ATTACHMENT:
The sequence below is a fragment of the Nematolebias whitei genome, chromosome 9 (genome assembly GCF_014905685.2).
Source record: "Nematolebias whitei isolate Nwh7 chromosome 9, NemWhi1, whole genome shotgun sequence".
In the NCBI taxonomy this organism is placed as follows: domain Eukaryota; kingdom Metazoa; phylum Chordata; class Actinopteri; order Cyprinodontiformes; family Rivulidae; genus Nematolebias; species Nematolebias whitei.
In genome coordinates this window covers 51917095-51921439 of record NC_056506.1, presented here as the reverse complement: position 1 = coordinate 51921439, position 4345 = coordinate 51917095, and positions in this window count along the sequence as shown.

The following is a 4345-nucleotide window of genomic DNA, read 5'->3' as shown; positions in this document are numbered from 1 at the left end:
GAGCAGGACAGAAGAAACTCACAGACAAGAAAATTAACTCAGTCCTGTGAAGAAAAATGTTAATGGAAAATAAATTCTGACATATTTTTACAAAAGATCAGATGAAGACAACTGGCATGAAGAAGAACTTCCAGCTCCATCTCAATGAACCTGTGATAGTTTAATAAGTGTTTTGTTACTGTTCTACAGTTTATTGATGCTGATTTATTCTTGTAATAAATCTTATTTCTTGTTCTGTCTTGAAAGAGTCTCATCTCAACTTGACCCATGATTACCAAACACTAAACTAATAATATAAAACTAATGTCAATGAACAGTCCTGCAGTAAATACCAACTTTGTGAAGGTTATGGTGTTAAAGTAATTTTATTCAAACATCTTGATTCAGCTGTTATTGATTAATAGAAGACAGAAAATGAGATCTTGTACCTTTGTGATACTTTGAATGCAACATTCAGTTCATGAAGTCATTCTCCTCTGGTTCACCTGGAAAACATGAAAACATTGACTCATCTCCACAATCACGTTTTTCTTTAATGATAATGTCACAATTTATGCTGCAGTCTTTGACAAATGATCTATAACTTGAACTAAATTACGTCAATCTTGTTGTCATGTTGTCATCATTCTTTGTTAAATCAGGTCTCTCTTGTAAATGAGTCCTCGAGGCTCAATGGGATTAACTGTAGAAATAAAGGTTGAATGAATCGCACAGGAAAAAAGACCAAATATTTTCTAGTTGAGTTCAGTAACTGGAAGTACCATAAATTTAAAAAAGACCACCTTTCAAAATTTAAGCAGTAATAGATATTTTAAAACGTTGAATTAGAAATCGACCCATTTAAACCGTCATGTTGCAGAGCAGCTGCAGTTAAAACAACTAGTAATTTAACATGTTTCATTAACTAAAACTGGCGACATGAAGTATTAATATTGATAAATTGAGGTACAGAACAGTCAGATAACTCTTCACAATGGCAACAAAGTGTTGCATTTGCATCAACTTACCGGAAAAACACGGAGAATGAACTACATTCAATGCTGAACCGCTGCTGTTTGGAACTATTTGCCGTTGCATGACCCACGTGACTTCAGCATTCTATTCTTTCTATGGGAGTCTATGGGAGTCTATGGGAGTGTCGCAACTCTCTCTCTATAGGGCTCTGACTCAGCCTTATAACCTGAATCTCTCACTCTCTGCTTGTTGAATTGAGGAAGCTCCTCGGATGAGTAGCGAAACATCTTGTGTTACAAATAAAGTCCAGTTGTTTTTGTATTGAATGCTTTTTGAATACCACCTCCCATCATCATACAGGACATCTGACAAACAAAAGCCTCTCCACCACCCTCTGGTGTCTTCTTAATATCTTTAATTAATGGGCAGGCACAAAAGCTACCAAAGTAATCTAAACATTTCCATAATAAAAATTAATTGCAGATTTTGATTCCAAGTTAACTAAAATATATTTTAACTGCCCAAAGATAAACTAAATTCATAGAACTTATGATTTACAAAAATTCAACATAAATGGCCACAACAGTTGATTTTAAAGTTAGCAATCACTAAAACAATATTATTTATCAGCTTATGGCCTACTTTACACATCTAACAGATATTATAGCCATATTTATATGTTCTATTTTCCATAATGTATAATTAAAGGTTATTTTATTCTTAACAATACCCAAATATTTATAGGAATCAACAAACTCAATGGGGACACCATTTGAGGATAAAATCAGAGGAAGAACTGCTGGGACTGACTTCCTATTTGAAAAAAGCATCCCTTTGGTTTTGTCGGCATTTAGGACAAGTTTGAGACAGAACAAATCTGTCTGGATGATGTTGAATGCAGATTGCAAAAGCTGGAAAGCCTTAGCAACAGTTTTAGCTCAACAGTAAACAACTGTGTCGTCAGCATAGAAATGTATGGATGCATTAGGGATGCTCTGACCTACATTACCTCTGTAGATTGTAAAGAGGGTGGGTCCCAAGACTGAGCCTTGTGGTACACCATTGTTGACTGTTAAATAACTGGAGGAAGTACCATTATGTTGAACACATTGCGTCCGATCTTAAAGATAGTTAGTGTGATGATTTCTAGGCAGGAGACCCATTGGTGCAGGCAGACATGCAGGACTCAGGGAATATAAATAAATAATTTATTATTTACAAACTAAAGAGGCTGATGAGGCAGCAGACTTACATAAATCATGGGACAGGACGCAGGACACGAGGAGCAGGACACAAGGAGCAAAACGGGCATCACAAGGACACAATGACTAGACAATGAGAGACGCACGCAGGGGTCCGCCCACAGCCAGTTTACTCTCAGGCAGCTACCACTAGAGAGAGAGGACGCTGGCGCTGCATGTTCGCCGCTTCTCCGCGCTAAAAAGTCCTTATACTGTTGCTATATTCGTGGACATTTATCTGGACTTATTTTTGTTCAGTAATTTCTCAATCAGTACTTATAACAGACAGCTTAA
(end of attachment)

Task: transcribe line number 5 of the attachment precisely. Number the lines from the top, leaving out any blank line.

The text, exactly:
The following is a 4345-nucleotide window of genomic DNA, read 5'->3' as shown; positions in this document are numbered from 1 at the left end: